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Van Jefferson’s NFL pedigree is considered a huge plus by the Rams

Florida receiver Van Jefferson, now a member of the Rams.
Second-round draft pick Van Jefferson is hoping to fill the Rams’ fourth wider receiver spot now that Josh Reynolds has moved up to No. 3.
(Sam Greenwood / Getty Images)

In his search for post NFL draft information, Rams receiver Robert Woods perused highlights of new teammate Van Jefferson.

The Rams had selected the Florida receiver in the second round, and Woods was curious to learn what he could about a player joining a position group that includes Cooper Kupp and Josh Reynolds. Woods said this week he found a video in which Jefferson brashly proclaimed after a touchdown that Gators receivers were the best in the Southeastern Conference.

Woods was sold.

“I was like, ‘All right, this dude, already he has that swagger, he has the confidence to come in and dominate,’ ” Woods said.

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The Rams selected Jefferson 57th overall, five spots after they took Florida State running back Cam Akers with their first pick in the draft.

Hall of Fame quarterback Peyton Manning is the latest notable athlete to speak to Rams players during the team’s virtual offseason program.

Jefferson, listed at 6-foot-1 and 200 pounds, was chosen to help fill a void that was created after the Rams traded speedy veteran receiver Brandin Cooks. And, with Kupp and Reynolds in the final year of their rookie contracts, also as an investment in the team’s future.

In a draft class that was deep in receivers, Jefferson was the 12th chosen at his position. Neither he nor the Rams consider him the 12th best receiver in the draft.

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“I feel like I can separate from anybody,” Jefferson told reporters the day he was selected.

Jefferson learned from an accomplished tutor.

His father, Shawn, played receiver for 13 NFL seasons. Shawn Jefferson is the receivers coach for the New York Jets.

That upbringing was apparent in Van Jefferson’s play, Rams coach Sean McVay said.

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“He plays like a coach’s kid that’s been around NFL-caliber players,” McVay said. “He looks like he’s been running routes in training camp since he’s 10 years old.”

Rams general manager Les Snead was a scout for the Atlanta Falcons when Shawn Jefferson played for the team from 2000 to 2002. Snead spoke to the elder Jefferson after choosing Van on the second day of last month’s draft.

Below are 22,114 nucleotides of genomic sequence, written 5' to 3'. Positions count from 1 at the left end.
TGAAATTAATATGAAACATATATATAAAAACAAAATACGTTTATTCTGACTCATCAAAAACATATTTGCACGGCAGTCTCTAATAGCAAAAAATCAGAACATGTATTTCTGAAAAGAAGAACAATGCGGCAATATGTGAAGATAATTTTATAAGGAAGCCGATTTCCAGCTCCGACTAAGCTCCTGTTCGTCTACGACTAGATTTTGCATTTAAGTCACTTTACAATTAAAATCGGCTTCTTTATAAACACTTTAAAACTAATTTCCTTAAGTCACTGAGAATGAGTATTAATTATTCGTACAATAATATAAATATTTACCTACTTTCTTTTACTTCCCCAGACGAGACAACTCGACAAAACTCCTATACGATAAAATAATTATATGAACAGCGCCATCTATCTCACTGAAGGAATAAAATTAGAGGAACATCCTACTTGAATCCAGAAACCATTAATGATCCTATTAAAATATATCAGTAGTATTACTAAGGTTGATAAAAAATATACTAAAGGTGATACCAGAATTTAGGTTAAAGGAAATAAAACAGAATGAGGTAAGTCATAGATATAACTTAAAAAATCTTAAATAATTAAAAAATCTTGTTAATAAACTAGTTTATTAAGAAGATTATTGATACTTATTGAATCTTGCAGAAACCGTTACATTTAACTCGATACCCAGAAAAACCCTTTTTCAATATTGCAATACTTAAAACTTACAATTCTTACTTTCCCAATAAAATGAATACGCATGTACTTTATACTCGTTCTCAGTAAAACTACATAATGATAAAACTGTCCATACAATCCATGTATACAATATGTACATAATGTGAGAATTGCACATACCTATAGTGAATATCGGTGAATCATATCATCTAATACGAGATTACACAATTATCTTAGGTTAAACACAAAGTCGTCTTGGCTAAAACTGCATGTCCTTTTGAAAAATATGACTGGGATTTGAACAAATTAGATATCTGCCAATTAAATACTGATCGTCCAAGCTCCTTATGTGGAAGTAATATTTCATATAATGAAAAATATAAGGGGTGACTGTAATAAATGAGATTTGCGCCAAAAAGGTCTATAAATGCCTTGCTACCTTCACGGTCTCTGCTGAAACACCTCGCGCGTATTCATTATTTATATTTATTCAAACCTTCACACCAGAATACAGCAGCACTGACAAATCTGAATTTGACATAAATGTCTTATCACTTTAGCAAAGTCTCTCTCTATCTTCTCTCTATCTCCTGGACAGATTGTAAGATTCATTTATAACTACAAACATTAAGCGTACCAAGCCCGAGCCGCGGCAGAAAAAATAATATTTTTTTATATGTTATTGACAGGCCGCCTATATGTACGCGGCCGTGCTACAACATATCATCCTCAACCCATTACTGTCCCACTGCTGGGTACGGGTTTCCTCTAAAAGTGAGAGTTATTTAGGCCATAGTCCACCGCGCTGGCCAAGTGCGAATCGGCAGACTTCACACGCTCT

“Shawn was just like … ‘That kid was raised right. He’s going to work,’ ” Snead said.

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Van Jefferson said his father taught him from an early age how to position his body and make cuts while running routes.

“That’s something that I harp on,” Van Jefferson said, “and just being an all-around receiver.”

Jefferson started his college career at Mississippi. He redshirted in 2015, and then played two seasons before transferring to Florida in the wake of NCAA sanctions handed down against the Ole Miss program.

Last season, he caught 49 passes for 657 yards and six touchdowns.

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Jefferson had an informal meeting with Rams receivers coach Eric Yarber at the NFL scouting combine, but the Rams did not overtly express interest during the run-up to the draft.

On April 24, as the second round began unfolding, his phone buzzed.

“When they called me, I know I saw California, I just didn’t know who it was,” Jefferson said. “I picked it up and it was the Rams and, instantly, it clicked in my head, ‘Man, that offense goes.’ ”

McVay orchestrated one of the NFL’s highest-scoring offenses on 2017 and 2018, but the Rams took a step back last season, finishing with a 9-7 record and missing the playoffs.

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Kupp caught a team-best 94 passes, 10 for touchdowns. Woods, a seven-year veteran, caught 90 passes, two for touchdowns.

Reynolds had 21 catches and started two games in place of Cooks because of injuries. McVay and quarterback Jared Goff have expressed confidence that Reynolds was ready to replace Cooks as a deep threat.

Jefferson projects as capable of playing any of the three receiver spots, McVay said.

Jefferson had foot surgery in March but said after the draft that he was 90% recovered, and that he was eager to learn from Rams receivers. Rookies began participating in the team’s virtual offseason program this week.

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The Rams believe a reunion with new defensive coordinator Brandon Staley would benefit outside linebacker Leonard Floyd, formerly of the Bears, and L.A.

Because of the COVID-19 pandemic, NFL teams might not have players on the field until training camp. That could stunt the development of rookies.

But Jefferson’s background as the son of an NFL coach portends a readiness other young players might lack.

The Rams are scheduled to play the Jets on Dec. 19 or 20 at SoFi Stadium. Jefferson has not played a game against a team coached by his father.

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“That’ll be a first,” he said.


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